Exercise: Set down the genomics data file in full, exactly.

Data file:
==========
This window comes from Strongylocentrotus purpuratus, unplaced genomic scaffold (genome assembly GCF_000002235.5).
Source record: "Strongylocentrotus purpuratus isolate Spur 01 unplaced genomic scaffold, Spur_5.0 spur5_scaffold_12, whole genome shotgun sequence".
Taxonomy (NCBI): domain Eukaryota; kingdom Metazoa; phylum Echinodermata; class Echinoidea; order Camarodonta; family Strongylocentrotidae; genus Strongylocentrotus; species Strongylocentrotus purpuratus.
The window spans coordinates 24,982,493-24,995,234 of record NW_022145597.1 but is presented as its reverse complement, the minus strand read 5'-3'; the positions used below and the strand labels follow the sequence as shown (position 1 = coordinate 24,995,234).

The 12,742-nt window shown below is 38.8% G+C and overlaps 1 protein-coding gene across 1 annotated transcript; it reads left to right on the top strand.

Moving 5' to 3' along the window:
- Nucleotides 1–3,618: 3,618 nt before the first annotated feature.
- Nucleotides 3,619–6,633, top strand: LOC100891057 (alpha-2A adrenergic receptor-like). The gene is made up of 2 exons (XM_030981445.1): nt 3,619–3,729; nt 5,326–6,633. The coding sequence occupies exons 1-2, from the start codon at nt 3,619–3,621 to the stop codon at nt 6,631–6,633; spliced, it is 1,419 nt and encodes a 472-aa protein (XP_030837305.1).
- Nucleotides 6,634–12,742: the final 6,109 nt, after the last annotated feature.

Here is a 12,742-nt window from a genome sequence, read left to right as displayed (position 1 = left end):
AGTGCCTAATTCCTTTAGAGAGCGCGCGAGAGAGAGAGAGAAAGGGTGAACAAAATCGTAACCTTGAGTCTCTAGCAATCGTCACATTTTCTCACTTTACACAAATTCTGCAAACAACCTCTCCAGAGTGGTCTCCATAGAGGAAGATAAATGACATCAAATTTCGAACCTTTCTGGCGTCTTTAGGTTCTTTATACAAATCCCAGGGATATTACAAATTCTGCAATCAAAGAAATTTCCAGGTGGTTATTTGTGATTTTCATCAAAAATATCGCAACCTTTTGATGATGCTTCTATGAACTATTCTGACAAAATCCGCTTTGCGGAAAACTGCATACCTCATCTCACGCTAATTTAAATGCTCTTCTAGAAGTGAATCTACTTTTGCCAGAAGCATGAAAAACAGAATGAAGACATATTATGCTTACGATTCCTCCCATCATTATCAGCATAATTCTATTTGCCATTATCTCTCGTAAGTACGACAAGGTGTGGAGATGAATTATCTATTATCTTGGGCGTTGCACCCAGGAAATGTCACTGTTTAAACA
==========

This window comes from Strongylocentrotus purpuratus, unplaced genomic scaffold (genome assembly GCF_000002235.5).
Source record: "Strongylocentrotus purpuratus isolate Spur 01 unplaced genomic scaffold, Spur_5.0 spur5_scaffold_12, whole genome shotgun sequence".
Taxonomy (NCBI): domain Eukaryota; kingdom Metazoa; phylum Echinodermata; class Echinoidea; order Camarodonta; family Strongylocentrotidae; genus Strongylocentrotus; species Strongylocentrotus purpuratus.
The window spans coordinates 24,982,493-24,995,234 of record NW_022145597.1 but is presented as its reverse complement, the minus strand read 5'-3'; the positions used below and the strand labels follow the sequence as shown (position 1 = coordinate 24,995,234).

The 12,742-nt window shown below is 38.8% G+C and overlaps 1 protein-coding gene across 1 annotated transcript; it reads left to right on the top strand.

Moving 5' to 3' along the window:
- Nucleotides 1–3,618: 3,618 nt before the first annotated feature.
- Nucleotides 3,619–6,633, top strand: LOC100891057 (alpha-2A adrenergic receptor-like). The gene is made up of 2 exons (XM_030981445.1): nt 3,619–3,729; nt 5,326–6,633. The coding sequence occupies exons 1-2, from the start codon at nt 3,619–3,621 to the stop codon at nt 6,631–6,633; spliced, it is 1,419 nt and encodes a 472-aa protein (XP_030837305.1).
- Nucleotides 6,634–12,742: the final 6,109 nt, after the last annotated feature.

Here is a 12,742-nt window from a genome sequence, read left to right as displayed (position 1 = left end):
AGTGCCTAATTCCTTTAGAGAGCGCGCGAGAGAGAGAGAGAAAGGGTGAACAAAATCGTAACCTTGAGTCTCTAGCAATCGTCACATTTTCTCACTTTACACAAATTCTGCAAACAACCTCTCCAGAGTGGTCTCCATAGAGGAAGATAAATGACATCAAATTTCGAACCTTTCTGGCGTCTTTAGGTTCTTTATACAAATCCCAGGGATATTACAAATTCTGCAATCAAAGAAATTTCCAGGTGGTTATTTGTGATTTTCATCAAAAATATCGCAACCTTTTGATGATGCTTCTATGAACTATTCTGACAAAATCCGCTTTGCGGAAAACTGCATACCTCATCTCACGCTAATTTAAATGCTCTTCTAGAAGTGAATCTACTTTTGCCAGAAGCATGAAAAACAGAATGAAGACATATTATGCTTACGATTCCTCCCATCATTATCAGCATAATTCTATTTGCCATTATCTCTCGTAAGTACGACAAGGTGTGGAGATGAATTATCTATTATCTTGGGCGTTGCACCCAGGAAATGTCACTGTTTAAACA